It's certainly not something you stumble upon instantly, but rather is the result of an ongoing process of refinement. Here are the key steps I’d want to highlight: 

  1. Iterative Messaging. We continuously refined our product messaging to ensure it resonated with our target audience. 

  2. Quantifiable Metrics. We focused on quantifiable metrics, such as shortening the sales cycle, to understand which strategies are truly effective and follow them. 

  3. Repeatability. We ensured that the process and messaging work for different organisations across our key industries and geographies. 

  4. Patience. No one typically achieves product-market fit on day one. Prepare for a cycle of iteration, tweaking, validating, and even pivoting from your initial thesis. Be open to change based on customer feedback. 

Finding product-market fit can often involve struggle. Having a dose of naivety really helped: we weren’t afraid to reach out and present our solution to key decision makers, even at top institutions. Not every meeting will go smoothly, but it's still a learning process and the main goal is to get as much useful, constructive feedback as you can.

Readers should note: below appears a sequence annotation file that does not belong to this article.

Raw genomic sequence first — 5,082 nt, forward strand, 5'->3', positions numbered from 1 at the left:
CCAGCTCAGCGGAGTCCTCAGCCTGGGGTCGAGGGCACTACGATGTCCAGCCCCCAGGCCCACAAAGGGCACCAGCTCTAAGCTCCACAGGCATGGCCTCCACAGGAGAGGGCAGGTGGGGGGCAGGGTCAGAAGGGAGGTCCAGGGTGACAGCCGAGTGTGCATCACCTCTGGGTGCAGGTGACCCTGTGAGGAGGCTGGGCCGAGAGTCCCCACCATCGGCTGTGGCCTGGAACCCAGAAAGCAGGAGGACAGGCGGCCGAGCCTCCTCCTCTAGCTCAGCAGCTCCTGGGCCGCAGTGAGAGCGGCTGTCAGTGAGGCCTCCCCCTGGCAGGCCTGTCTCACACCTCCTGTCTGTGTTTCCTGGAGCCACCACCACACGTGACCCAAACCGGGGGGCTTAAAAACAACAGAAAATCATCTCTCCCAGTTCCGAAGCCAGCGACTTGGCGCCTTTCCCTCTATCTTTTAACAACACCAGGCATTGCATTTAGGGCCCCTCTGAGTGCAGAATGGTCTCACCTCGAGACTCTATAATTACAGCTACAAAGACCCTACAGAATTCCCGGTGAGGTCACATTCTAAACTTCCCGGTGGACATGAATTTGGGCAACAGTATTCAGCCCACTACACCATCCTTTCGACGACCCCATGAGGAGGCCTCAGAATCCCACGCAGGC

One of the big outcomes of this is our recent rebrand and repositioning to Valarian. From a design perspective, our new look and feel reflect a key piece of what makes our product unique: Valarian is a transparent, seamless layer of security and compliance over our clients’ existing infrastructure; and our name reflects the platform’s key features: resilience, scalability, and efficiency.

Evolving responsibilities as Valarian CEO

I don’t think I’d appreciated how hard the role of CEO is until I was doing it at Valarian. 

Obviously, the role of CEO constantly transforms over the lifespan of a business. I think the earliest days can be the hardest. It’s unbelievably hard to start: to take something from zero to one, from an idea into existence. As founder & CEO, your responsibilities are limitless—you’re marketing, you’re sales, you’re development, and so on. You have an endless list of tasks and that can be overwhelming.